I have a selfie stick. I’m not proud of it, I’m really not, and I swear I’ve used it only once, and hopefully never will again. In fact, the only time I used it was to share this art with you: I experienced a flood of emotions while I was making it happen. First, self-loathing, next, giddiness, and then when […]
I have a selfie stick.
I’m not proud of it, I’m really not, and I swear I’ve used it only once, and hopefully never will again. In fact, the only time I used it was to share this art with you:
I experienced a flood of emotions while I was making it happen. First, self-loathing, next, giddiness, and then when my sister walked past the room and sawme taking it, more self-loathing.
If you don’t know how it works, a selfie stick is exactly what it sounds like: an extendable pole that people can attach to their smartphones so as to take self-portraits from further than an arms-length away. And I know, at first thought your reaction is “Oh! That’s kinda smart!” But then you think about it for more than five seconds and realize you just considered spending 30 dollars to enhance your selfie.
And just for the record, I didn’t buy myself a selfie-stick. I bought my little sister a GoPro attachment, which advertised that it could double as one. What a world we live in: an attachment for an all-weather, action-sport camcorder, is grouped with a front-facing smartphone camera.
I think the worst part of the selfie-stick is that it’s sort of an anomaly to me, like dead-heads and James Franco; I just don’t get it. We all have arms, we all have phones—why add a bulky pole into the mix? Is it not more of a pain to have to take your phone off of the stick every time you want to use it?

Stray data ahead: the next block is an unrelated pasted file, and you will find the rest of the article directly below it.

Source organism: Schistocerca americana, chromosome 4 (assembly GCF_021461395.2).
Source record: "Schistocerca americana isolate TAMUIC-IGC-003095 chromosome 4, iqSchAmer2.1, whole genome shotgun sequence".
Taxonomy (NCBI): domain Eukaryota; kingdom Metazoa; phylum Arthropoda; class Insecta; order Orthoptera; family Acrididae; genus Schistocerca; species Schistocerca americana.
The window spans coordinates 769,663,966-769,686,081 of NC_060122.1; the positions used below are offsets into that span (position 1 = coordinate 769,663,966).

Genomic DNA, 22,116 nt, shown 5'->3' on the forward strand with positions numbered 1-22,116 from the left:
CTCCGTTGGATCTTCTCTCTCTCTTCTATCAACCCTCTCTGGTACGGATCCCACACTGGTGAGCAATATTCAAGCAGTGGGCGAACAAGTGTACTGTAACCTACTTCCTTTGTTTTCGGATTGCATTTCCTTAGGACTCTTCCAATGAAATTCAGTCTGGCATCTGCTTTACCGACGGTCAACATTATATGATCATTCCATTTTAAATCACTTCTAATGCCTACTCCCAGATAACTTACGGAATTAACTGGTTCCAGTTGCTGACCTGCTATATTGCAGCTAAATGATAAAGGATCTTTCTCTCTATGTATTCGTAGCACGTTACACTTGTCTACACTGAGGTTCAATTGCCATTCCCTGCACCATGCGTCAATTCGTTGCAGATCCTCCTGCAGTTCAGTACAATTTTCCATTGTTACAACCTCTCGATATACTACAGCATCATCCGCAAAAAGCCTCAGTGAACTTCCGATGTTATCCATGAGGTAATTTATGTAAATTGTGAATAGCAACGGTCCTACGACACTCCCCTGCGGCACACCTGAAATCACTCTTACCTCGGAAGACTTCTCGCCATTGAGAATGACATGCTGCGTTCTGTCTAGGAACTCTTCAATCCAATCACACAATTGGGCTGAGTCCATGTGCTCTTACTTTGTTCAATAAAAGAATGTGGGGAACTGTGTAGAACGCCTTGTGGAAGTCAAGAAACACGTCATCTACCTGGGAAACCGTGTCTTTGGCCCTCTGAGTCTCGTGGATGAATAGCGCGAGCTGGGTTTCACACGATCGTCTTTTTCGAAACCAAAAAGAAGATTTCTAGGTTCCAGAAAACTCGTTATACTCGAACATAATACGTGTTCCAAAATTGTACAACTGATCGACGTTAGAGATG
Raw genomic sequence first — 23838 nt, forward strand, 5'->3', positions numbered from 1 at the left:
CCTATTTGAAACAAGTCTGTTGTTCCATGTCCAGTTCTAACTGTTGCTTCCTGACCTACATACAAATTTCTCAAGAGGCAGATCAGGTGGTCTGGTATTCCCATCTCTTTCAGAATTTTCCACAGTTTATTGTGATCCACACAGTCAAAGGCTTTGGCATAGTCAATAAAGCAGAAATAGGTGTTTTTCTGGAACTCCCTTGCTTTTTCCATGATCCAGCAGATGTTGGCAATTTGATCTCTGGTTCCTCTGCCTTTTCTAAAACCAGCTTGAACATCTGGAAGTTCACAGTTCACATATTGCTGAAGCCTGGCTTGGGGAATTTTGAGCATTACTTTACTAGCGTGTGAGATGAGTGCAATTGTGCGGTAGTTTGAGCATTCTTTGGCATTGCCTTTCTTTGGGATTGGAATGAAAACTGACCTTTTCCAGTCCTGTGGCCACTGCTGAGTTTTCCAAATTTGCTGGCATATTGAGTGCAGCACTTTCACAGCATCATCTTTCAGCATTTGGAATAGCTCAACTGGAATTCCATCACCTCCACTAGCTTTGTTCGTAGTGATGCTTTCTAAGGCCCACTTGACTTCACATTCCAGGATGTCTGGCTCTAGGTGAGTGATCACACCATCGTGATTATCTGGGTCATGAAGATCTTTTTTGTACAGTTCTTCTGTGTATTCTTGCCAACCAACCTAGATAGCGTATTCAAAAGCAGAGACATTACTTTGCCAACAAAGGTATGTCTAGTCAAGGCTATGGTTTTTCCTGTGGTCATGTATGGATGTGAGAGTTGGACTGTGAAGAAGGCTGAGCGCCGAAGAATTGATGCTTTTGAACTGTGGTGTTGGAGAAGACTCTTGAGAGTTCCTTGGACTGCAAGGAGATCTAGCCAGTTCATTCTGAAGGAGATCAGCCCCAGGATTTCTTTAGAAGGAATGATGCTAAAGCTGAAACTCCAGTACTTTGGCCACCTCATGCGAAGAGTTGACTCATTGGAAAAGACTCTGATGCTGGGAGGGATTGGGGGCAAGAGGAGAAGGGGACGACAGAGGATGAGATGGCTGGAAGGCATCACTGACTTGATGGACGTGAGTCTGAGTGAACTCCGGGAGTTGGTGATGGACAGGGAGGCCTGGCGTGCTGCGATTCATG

And yet, when I walk down a busy city street, I get hit in the shoulder as passersby indulge in selfies. Twenty minutes later I see two girls sitting in a park flaunting the gadget as they try to get the best angle to capture the ever-so-interesting fence and bench behind them, and as I let myself laugh they turn red and try to hide it between them. And then when my sister goes out to dinner with her roommate’s foreign family, their first instinct is to whip out the stick to capture the moment.
But whether it’s vain or for fun, the selfie stick is definitely crossing some weird line somewhere. Perhaps the solution is to use them only in an ironic way (see selfie above), or maybe suddenly tourists and preteens will see the error of their ways, or maybe if we’re lucky there will be a factory recall on all selfie sticks, or they’ll explode or something.
Just put down the selfie stick.